Tag: community service (Page 2 of 2)

A Season of Gratitude

Gratitude can transform common days into thanksgivings, turn routine jobs into joy, and change ordinary opportunities into blessings.” – William Arthur Ward

appreciation dinnerDuring this Thanksgiving season, it is a good time to reflect on the blessings we have in our lives. Taking the time to be thankful helps to enrich our lives and links us together. As I consider what I am thankful for, many people and programs across our school come to mind. Recently, leaders of the veterinary hospital joined my office to express our gratitude at a dinner held to honor all of the volunteers, staff, faculty, and students who helped during the Valley and Butte fires. These dedicated individuals characterize the compassion inherent in those drawn to help animals and people during a time of crisis.

Our veterinary students have formed a new “Gratitude Committee” as part of their efforts to holistically address wellness and mental health. They are reaching out to those who touch their lives to express their thankfulness for enriching their school experiences. These students understand the emotional power of saying “thank you,” not only on those they acknowledge, but also on those who give thanks.

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Walk the Walk of Mentorship

“The delicate balance of mentoring someone is not creating them in your own image, but giving them the opportunity to create themselves.” – Steven Spielberg

Companion Exotic Animal Medicine & Surgery Service (CAPES) resident Dr. Miranda Sadar (right), accompanied by student Athena Gianopoulos and staff, prep and neuter a pet rabbit at the veterinary hospital.

Companion Exotic Animal Medicine & Surgery Service (CAPES) resident Dr. Miranda Sadar (right), accompanied by student Athena Gianopoulos and staff, prep and neuter a pet rabbit at the veterinary hospital.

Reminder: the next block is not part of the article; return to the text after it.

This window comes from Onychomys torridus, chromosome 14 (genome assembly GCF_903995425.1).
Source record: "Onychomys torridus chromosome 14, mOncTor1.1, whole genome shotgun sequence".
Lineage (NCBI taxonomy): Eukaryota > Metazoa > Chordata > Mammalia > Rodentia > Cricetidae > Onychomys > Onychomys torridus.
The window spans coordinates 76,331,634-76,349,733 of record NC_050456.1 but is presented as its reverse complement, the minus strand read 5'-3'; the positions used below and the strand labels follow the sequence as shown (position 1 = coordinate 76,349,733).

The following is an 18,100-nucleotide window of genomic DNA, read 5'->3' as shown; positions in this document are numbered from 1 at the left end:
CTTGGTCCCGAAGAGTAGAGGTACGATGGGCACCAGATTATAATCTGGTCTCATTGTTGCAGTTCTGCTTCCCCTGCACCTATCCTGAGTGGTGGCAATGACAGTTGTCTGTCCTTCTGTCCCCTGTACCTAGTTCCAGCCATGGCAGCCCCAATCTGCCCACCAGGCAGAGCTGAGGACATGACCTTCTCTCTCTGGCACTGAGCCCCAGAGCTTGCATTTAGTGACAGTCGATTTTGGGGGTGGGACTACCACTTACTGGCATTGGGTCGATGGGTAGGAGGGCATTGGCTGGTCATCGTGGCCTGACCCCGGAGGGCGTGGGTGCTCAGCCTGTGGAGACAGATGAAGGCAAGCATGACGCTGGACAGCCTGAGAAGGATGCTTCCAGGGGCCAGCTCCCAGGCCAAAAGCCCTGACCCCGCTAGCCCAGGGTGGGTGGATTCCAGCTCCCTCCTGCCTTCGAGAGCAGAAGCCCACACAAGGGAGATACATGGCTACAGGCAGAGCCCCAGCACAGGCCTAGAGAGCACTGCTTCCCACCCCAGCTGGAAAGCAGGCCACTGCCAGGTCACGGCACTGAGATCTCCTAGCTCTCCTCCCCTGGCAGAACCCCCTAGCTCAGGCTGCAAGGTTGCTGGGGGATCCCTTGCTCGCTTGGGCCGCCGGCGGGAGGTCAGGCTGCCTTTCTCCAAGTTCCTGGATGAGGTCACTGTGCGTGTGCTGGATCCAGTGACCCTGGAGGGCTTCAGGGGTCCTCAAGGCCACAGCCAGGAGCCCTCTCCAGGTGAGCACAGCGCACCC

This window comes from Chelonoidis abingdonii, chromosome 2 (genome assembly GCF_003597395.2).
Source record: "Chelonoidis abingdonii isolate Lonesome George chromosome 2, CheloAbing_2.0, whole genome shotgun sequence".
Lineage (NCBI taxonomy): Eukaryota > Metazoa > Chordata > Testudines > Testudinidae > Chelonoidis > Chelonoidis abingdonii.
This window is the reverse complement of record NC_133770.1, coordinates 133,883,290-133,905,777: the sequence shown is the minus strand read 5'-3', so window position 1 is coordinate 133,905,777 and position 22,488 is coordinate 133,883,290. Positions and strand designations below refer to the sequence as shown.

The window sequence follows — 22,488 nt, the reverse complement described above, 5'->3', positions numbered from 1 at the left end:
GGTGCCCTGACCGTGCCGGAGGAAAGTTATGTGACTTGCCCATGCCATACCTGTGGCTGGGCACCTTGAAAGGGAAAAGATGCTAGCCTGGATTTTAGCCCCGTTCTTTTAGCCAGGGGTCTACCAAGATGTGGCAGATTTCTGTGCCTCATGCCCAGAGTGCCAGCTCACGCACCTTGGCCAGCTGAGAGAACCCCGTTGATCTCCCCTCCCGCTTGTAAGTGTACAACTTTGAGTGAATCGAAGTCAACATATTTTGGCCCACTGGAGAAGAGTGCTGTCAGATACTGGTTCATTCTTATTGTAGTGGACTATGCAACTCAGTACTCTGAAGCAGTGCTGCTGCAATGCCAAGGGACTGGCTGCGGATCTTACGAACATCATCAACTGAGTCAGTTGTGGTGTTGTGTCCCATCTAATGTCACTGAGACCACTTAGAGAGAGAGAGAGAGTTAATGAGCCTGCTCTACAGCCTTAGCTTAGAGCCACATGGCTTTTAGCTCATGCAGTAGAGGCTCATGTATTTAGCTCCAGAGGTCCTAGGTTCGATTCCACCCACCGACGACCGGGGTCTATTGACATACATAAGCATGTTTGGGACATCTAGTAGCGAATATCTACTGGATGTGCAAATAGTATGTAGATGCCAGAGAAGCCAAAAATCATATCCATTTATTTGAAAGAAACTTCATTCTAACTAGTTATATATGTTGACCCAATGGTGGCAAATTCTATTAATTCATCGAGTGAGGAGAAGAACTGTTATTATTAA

At the UC Davis School of Veterinary Medicine, we are in the business of mentoring on a daily basis.  An important aspect of our educational mission as we train the next generation of leaders in veterinary medicine and science is creating an environment that fosters best practices in mentoring. Faculty, staff, deans, and students all benefit from being mentored and if each of us thought for a minute, we could likely recall a key mentor in our lives that helped guide us at critical junctions in our careers.

There are various types of mentors. A mentor can serve the purpose to inform a mentee about a field of study or become more involved as a career mentor devoted to the professional development of their mentee. A life mentor often provides guidance beyond professional career growth and may discuss wellness and the balance of work-life with those they advise. Peers can be effective mentors and provide more informal guidance.

Students meet with prospective employers at the 2015 Career and Networking Night organized by the Career and Wellness Center.

Students meet with prospective employers at the 2015 Career and Networking Night organized by the Career and Wellness Center.

To be an effective primary mentor for someone requires a synthesis of all of the advice and information, and the ability to map a pathway for the professional and personal growth of the person who is being mentored. Regardless of the type of mentor-mentee relationship, effective mentoring is the joint responsibility of the academic or program unit, the faculty or clinician advisors, and the person who is the mentee. To this end, we have developed the SVM Career, Leadership and Wellness Center,  which offers numerous professional and career development services to support the success of our DVM students.

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In the Service of Others

“The best way to find yourself is to lose yourself in the service of others.” – Mahatma Gandhi

Dean Lairmore visits Aiden the cat, being cared for by Neurology/Neurosurgery technicians Robin Fischer and Brianna Holland.

The disastrous Valley and Butte fires have tested our communities and colleagues, bringing more dread with each new wave of bad news. The fourth year of an insidious drought and the subsequent explosive fires this season have brought devastation to our region, threatening people, property, and their animals. Our emergency response teams, led by Drs. Claudia Sonder, John Madigan, Eric Davis and many others, did not hesitate in their response, immediately offering their compassionate expertise to relieve animal and human suffering. They were quickly joined by a broad coalition of veterinarians from the communities affected by the fires and from the California Veterinary Medical Reserve Corps of the California Veterinary Medical Association.

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